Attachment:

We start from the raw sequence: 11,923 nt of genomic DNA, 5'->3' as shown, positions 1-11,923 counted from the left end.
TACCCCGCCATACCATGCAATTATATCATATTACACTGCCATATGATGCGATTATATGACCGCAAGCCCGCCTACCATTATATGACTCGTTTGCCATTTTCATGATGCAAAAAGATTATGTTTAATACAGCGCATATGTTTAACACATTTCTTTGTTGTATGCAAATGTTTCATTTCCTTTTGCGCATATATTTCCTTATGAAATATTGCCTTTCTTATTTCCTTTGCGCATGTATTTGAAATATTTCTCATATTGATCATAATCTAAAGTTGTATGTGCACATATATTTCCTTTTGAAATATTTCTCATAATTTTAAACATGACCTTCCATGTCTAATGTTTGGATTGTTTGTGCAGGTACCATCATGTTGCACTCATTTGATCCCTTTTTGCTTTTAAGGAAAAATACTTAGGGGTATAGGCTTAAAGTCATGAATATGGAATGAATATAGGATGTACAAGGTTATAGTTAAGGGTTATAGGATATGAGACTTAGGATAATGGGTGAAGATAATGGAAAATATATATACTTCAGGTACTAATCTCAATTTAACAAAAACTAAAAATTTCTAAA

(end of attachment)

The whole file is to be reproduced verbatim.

We start from the raw sequence: 11,923 nt of genomic DNA, 5'->3' as shown, positions 1-11,923 counted from the left end.
TACCCCGCCATACCATGCAATTATATCATATTACACTGCCATATGATGCGATTATATGACCGCAAGCCCGCCTACCATTATATGACTCGTTTGCCATTTTCATGATGCAAAAAGATTATGTTTAATACAGCGCATATGTTTAACACATTTCTTTGTTGTATGCAAATGTTTCATTTCCTTTTGCGCATATATTTCCTTATGAAATATTGCCTTTCTTATTTCCTTTGCGCATGTATTTGAAATATTTCTCATATTGATCATAATCTAAAGTTGTATGTGCACATATATTTCCTTTTGAAATATTTCTCATAATTTTAAACATGACCTTCCATGTCTAATGTTTGGATTGTTTGTGCAGGTACCATCATGTTGCACTCATTTGATCCCTTTTTGCTTTTAAGGAAAAATACTTAGGGGTATAGGCTTAAAGTCATGAATATGGAATGAATATAGGATGTACAAGGTTATAGTTAAGGGTTATAGGATATGAGACTTAGGATAATGGGTGAAGATAATGGAAAATATATATACTTCAGGTACTAATCTCAATTTAACAAAAACTAAAAATTTCTAAA